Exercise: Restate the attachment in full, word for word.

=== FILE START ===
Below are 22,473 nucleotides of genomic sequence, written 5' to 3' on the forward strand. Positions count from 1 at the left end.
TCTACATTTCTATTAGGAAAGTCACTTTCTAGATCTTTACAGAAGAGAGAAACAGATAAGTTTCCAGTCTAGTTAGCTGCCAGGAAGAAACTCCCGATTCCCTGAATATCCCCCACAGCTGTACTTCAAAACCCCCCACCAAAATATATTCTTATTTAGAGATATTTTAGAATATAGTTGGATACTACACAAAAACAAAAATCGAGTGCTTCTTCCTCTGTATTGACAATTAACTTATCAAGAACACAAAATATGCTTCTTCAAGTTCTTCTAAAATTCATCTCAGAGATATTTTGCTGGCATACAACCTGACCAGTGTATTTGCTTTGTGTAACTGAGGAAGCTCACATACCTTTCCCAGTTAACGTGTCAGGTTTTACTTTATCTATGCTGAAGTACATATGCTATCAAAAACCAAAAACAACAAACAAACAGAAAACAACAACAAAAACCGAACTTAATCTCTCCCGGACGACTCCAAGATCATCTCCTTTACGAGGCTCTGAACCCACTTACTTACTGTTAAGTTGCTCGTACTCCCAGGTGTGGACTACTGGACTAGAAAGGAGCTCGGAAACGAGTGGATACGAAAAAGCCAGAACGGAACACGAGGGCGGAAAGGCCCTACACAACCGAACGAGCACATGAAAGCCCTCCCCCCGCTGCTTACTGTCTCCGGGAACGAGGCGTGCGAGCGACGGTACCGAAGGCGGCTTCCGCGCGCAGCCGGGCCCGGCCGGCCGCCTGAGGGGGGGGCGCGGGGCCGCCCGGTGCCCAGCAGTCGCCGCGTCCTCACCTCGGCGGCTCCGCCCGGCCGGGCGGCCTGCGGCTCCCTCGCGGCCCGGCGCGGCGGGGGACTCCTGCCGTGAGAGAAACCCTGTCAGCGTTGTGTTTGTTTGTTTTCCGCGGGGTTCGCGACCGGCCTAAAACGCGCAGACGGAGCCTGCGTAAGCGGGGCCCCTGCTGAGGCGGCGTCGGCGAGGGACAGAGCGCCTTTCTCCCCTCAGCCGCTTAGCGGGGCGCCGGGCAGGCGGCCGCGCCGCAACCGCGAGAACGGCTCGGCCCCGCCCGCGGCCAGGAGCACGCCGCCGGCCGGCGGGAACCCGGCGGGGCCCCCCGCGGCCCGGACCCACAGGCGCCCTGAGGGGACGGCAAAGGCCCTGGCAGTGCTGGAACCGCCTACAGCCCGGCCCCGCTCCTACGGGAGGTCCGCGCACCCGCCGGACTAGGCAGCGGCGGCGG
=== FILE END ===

Below are 22,473 nucleotides of genomic sequence, written 5' to 3' on the forward strand. Positions count from 1 at the left end.
TCTACATTTCTATTAGGAAAGTCACTTTCTAGATCTTTACAGAAGAGAGAAACAGATAAGTTTCCAGTCTAGTTAGCTGCCAGGAAGAAACTCCCGATTCCCTGAATATCCCCCACAGCTGTACTTCAAAACCCCCCACCAAAATATATTCTTATTTAGAGATATTTTAGAATATAGTTGGATACTACACAAAAACAAAAATCGAGTGCTTCTTCCTCTGTATTGACAATTAACTTATCAAGAACACAAAATATGCTTCTTCAAGTTCTTCTAAAATTCATCTCAGAGATATTTTGCTGGCATACAACCTGACCAGTGTATTTGCTTTGTGTAACTGAGGAAGCTCACATACCTTTCCCAGTTAACGTGTCAGGTTTTACTTTATCTATGCTGAAGTACATATGCTATCAAAAACCAAAAACAACAAACAAACAGAAAACAACAACAAAAACCGAACTTAATCTCTCCCGGACGACTCCAAGATCATCTCCTTTACGAGGCTCTGAACCCACTTACTTACTGTTAAGTTGCTCGTACTCCCAGGTGTGGACTACTGGACTAGAAAGGAGCTCGGAAACGAGTGGATACGAAAAAGCCAGAACGGAACACGAGGGCGGAAAGGCCCTACACAACCGAACGAGCACATGAAAGCCCTCCCCCCGCTGCTTACTGTCTCCGGGAACGAGGCGTGCGAGCGACGGTACCGAAGGCGGCTTCCGCGCGCAGCCGGGCCCGGCCGGCCGCCTGAGGGGGGGGCGCGGGGCCGCCCGGTGCCCAGCAGTCGCCGCGTCCTCACCTCGGCGGCTCCGCCCGGCCGGGCGGCCTGCGGCTCCCTCGCGGCCCGGCGCGGCGGGGGACTCCTGCCGTGAGAGAAACCCTGTCAGCGTTGTGTTTGTTTGTTTTCCGCGGGGTTCGCGACCGGCCTAAAACGCGCAGACGGAGCCTGCGTAAGCGGGGCCCCTGCTGAGGCGGCGTCGGCGAGGGACAGAGCGCCTTTCTCCCCTCAGCCGCTTAGCGGGGCGCCGGGCAGGCGGCCGCGCCGCAACCGCGAGAACGGCTCGGCCCCGCCCGCGGCCAGGAGCACGCCGCCGGCCGGCGGGAACCCGGCGGGGCCCCCCGCGGCCCGGACCCACAGGCGCCCTGAGGGGACGGCAAAGGCCCTGGCAGTGCTGGAACCGCCTACAGCCCGGCCCCGCTCCTACGGGAGGTCCGCGCACCCGCCGGACTAGGCAGCGGCGGCGG